Composed by a Sniper during a tour in the Trenches and Illustrated with original sketches from the pen of the same.
In the Field. May 1916.
These verses of “doggerel” (for I cannot claim to be a poet like Shakespeare of whom we are commemorating the Tercentenary) formed the outcome of that species of fever which generally comes over those people poetically inclined about this time of year, & that is how Tom, Dick, Harry & Harriet, the four typical names of the common majority in the Poetry World got their title of ‘Spring Poets’.
Every time the season of Spring comes along, it is not at all rare to find an increase in poetry. The bright Sunny weather, and the sight of everything in nature starting afresh seems to fill the whole atmosphere and sky with poetry. Everyone’s mind is fresh this time of year, & I believe inventors shine forth in Spring. One cannot keep idle for long during the Bright invigorating Season, & so the mind must work when the body is not at work.
How I came to write these verses was after hearing some rhyme written by a comrade. I thought I too would compose, & so while away my spare time in the trenches. My subject easily came to mind, and after much scribbling & correcting, which lasted for a week or so, the following verses came into being.
During the last days of the tour in the trenches, I started illustrating the poem from the comic pictures in the “ Bystander”, but I could not bear to be a copyist of Capt. Bairnsfather, & it was not long before I drew something original, but not without copying Bairnsfather’s features. The frontispiece was a life drawing, while the two on the back page were drawn having some of my comrades to pose for me.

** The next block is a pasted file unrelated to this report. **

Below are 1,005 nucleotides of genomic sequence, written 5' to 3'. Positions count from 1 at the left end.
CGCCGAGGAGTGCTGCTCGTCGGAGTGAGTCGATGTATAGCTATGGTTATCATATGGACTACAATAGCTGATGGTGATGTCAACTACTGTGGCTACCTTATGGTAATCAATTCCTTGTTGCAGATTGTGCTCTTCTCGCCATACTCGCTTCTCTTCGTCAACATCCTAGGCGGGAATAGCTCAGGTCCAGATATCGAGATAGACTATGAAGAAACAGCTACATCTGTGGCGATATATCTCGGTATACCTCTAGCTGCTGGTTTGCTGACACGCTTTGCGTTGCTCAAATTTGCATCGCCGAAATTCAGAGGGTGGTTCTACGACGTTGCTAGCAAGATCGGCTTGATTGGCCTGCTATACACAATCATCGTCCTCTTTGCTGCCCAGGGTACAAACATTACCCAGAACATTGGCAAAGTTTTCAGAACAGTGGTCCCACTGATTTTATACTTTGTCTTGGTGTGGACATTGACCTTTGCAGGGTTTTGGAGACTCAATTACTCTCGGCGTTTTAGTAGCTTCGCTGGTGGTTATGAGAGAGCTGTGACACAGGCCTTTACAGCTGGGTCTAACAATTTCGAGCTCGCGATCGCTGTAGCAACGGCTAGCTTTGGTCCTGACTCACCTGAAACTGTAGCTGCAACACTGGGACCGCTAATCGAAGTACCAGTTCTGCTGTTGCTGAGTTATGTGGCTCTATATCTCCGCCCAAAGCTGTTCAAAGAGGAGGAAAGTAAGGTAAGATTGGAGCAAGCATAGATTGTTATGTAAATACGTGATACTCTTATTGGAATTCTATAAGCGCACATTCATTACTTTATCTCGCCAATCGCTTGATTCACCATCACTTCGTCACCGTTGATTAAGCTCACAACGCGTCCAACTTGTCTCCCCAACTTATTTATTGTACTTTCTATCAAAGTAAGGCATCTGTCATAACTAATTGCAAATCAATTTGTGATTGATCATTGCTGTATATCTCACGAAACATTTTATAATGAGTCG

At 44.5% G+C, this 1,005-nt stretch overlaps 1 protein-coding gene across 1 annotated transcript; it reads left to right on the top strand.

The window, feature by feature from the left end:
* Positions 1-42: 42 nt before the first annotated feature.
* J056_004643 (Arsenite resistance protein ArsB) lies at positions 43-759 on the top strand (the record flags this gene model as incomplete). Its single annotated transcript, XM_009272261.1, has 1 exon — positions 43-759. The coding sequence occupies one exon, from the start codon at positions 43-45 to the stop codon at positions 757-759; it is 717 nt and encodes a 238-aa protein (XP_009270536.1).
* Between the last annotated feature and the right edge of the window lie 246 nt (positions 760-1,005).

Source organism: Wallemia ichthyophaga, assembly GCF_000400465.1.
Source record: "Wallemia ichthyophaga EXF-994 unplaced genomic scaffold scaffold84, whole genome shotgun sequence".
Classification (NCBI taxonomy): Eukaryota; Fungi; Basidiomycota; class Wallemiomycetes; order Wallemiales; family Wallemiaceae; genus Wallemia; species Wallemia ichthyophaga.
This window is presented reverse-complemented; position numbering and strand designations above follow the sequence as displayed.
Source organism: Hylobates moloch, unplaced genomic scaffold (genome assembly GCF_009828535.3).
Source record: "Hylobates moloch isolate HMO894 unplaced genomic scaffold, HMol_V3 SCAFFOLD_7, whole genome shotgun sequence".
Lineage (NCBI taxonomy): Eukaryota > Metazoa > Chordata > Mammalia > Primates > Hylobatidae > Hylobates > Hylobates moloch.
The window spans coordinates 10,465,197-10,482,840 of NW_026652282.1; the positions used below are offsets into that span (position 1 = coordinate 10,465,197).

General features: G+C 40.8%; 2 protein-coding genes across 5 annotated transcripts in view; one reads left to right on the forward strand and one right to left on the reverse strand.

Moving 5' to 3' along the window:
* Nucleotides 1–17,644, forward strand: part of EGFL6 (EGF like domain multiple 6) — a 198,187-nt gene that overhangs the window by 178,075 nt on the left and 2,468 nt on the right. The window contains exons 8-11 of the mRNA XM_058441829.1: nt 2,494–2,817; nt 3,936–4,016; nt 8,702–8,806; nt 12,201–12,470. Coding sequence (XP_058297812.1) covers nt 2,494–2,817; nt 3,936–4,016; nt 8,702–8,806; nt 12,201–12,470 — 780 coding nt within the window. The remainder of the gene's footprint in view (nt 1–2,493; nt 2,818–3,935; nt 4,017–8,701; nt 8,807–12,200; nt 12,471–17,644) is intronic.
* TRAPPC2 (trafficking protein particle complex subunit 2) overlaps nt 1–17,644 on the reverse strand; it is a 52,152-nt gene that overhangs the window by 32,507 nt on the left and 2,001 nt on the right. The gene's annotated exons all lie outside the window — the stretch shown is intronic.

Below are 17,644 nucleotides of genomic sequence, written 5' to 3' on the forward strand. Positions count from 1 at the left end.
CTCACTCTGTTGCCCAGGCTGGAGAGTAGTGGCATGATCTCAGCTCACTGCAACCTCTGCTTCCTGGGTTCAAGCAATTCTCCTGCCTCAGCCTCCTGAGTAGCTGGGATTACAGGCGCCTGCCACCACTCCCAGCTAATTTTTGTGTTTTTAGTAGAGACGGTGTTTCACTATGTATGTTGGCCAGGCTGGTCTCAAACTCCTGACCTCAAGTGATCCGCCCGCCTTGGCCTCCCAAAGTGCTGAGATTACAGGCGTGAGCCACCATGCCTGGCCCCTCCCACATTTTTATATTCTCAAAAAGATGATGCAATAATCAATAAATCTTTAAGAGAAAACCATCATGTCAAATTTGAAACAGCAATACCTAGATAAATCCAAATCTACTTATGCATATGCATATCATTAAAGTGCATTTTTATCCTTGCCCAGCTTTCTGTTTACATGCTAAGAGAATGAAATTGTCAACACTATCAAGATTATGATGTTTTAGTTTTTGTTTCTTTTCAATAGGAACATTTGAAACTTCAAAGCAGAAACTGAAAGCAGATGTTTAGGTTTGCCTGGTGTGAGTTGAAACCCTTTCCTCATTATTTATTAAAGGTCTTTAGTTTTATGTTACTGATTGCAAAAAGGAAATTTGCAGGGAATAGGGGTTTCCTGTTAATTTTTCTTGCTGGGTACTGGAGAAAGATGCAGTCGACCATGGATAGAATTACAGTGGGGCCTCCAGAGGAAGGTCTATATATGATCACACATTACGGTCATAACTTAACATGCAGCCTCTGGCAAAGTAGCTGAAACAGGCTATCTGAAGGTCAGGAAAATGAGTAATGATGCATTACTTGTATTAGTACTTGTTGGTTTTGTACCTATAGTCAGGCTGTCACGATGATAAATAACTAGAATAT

The quaint slang the reader will find out is frequent amongst Tommies in my Regiment. The joke over loading the rifle: “Placing five rounds in tin can & then one up the chimney or spout” is often heard, & anyone serving in the Batt. will confirm the fact.
“Fritz” is the name Tommy calls the enemy, while the officers use the more swanky name of “Bosche”.
The “Old Fritz” is in fact exaggerated somewhat in the sketch. But as for seeing old men, with white hair & bent backs carrying their packs – & the remark an officer made that “ he wouldn’t shoot him for worlds” – is quite true.
The verse about the Kaiser was written while the fair copy was being made. Little children would think it funny not having something without the Kaiser in it. So I leave it to the reader to give his opinion if it is really “complete” yet.
Yours faithfully Sniper Hibbett.
Sniper Atkins Title Page: ‘Wait & See’. A.H.Hibbett. Yours Faithfully Sniper Atkins. ‘A few verses from my pencil written in the trenches during the Reign of Good King George V.’
Sniping Allemandes all day long, To the tune of British guns. Coolly sniping with a song, Sending ‘Greetings‘ to the Huns. 1 shot. 2 shots. 3 shots.
Sniper Tommy pots a Bosche And gains a ripping goal. And he sees him dive – splosh ! Down his muddy hole. I shot. 2 shots. 3 shots.
Placing 5 rounds in tin can. Then another up the spout; Tommy spies another man So gives the Bosche an awful clout. 1 shot. 2 shots. 3 shots.
Tommy has a lucky ‘go’, His sharp eye spots the Kaiser. Tommy says -‘Just ‘arf a mo‘ Take this to make you wiser’. 1 shot. 2 shots. 3 shots.
Atkins with his glasses spies A Jerry working party. Keenly marks it with his eyes, ‘Just wait and see me hearty‘. 1 shot. 2 shots. 3 shots.